This section provides advice on the rules relating to treating and the provision of food and drink or other items by MPs who are candidates.
Refreshments and giveaways
MPs, who are candidates, who provide refreshments at events or distribute free items may have questions or attract complaints about ‘treating’.
Treating is the giving or providing of food, drink, entertainment or provision to persons with the intention of corruptly influencing their vote and is a criminal offence. [See section 217 of the Electoral Act for a full description]
Section 217 is broadly phrased as to the period during which it applies: it covers actions “before, during, or after an election”.
The consequences of a conviction for treating are significant, including imprisonment, loss of a parliamentary seat or disqualification as a voter for three years.
Although the ambit is broad, the threshold for establishing treating is also high - a corrupt intention is required. The courts have previously held that the offence of ‘treating’ requires an intention on the part of the person treating to influence the votes of the persons treated.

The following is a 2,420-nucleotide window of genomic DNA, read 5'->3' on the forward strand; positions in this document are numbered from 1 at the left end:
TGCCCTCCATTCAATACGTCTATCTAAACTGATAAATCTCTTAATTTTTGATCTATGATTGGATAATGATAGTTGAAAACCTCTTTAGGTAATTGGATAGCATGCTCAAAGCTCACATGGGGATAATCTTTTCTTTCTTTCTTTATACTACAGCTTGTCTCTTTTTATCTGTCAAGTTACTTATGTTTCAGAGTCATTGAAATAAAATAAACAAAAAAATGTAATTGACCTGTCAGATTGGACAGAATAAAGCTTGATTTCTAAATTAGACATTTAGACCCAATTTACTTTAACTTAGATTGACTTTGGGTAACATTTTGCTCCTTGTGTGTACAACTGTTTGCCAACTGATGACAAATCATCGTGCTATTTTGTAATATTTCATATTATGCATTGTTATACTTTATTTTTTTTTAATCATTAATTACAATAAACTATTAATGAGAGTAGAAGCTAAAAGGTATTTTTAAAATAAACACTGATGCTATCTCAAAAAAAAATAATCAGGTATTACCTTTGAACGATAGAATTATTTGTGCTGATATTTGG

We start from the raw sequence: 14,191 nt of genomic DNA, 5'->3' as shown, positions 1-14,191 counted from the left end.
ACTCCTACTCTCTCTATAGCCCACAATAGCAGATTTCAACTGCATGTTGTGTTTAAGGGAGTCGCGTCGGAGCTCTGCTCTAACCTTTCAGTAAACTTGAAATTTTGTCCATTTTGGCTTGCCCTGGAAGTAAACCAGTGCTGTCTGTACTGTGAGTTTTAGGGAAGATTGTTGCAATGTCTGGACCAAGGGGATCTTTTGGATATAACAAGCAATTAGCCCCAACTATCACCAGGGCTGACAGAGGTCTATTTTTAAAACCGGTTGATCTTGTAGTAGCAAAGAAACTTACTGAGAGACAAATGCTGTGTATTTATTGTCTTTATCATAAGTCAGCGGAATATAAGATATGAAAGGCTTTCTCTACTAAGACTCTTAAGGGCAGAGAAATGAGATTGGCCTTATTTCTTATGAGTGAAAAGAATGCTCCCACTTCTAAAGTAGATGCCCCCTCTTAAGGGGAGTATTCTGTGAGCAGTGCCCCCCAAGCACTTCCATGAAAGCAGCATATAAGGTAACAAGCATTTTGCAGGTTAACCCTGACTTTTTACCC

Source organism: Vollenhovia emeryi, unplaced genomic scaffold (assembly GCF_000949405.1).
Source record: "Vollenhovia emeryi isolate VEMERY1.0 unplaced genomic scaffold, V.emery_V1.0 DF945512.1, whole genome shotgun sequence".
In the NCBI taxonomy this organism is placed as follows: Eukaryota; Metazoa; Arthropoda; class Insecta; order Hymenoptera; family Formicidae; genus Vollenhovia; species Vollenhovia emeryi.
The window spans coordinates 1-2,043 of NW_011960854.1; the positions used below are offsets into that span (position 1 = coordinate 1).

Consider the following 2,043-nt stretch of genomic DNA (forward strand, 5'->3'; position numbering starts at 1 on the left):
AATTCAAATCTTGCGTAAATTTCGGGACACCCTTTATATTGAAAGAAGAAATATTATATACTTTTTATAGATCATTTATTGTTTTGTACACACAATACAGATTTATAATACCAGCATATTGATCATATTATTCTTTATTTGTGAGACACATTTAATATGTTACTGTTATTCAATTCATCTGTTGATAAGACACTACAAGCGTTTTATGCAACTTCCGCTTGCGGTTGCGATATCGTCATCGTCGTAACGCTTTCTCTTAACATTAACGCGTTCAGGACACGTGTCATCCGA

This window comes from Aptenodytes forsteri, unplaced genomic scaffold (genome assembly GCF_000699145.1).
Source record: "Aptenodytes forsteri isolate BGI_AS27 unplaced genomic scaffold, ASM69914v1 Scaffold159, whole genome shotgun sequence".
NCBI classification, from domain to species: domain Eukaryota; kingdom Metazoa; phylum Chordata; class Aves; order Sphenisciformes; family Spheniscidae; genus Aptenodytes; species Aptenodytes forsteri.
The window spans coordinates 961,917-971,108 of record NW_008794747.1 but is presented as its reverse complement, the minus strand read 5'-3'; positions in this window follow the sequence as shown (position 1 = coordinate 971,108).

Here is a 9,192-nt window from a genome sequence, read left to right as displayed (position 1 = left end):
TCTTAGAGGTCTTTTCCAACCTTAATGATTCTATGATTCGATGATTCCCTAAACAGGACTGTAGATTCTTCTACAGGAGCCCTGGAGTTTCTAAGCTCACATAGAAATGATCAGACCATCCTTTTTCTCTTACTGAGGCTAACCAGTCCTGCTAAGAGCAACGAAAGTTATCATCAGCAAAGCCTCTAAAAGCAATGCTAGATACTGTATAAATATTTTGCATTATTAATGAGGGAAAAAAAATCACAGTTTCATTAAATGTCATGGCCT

There are very few court cases on the offence which makes it difficult to be definitive about what will constitute treating. However, in the Commission’s view these are some of the factors that we believe are relevant considerations:
- the scale and commercial value of the food, drink, entertainment or other provision are relevant. In our view this is key, treating requires a corrupt intent and a likelihood of influence - it does not apply to ordinary hospitality that is incidental to a political meeting,
- the target audience of the provision – providing food, drink, and entertainment at an event hosted by an MP at Parliament or for parliamentary staff is unlikely to be treating, but providing food, drink and entertainment at a public meeting carries more risk, and
- the extent to which the provision is accompanied by other political material.
In the Commission’s view, to avoid complaints it is prudent for MPs to act cautiously and with restraint in providing food, drink - especially alcohol - and entertainment as part of their political activities.
Free items handed out during the regulated period (or which continue to be published) that are election advertisements must be counted as an election expense.
MPs may also be involved in community or charitable fundraising activity in the run up to an election. For example, an MP may be invited to contribute an item to a charity auction or provide a raffle prize.
The Commission recommends MPs carefully consider what publicity there will be about any item given by an MP who is a candidate, particularly if it is close to an election.
Where the scale of the gift is modest and it is not accompanied by election-related material such activity is unlikely to be treating or attract complaints.
We are happy to provide a view on particular events or proposals.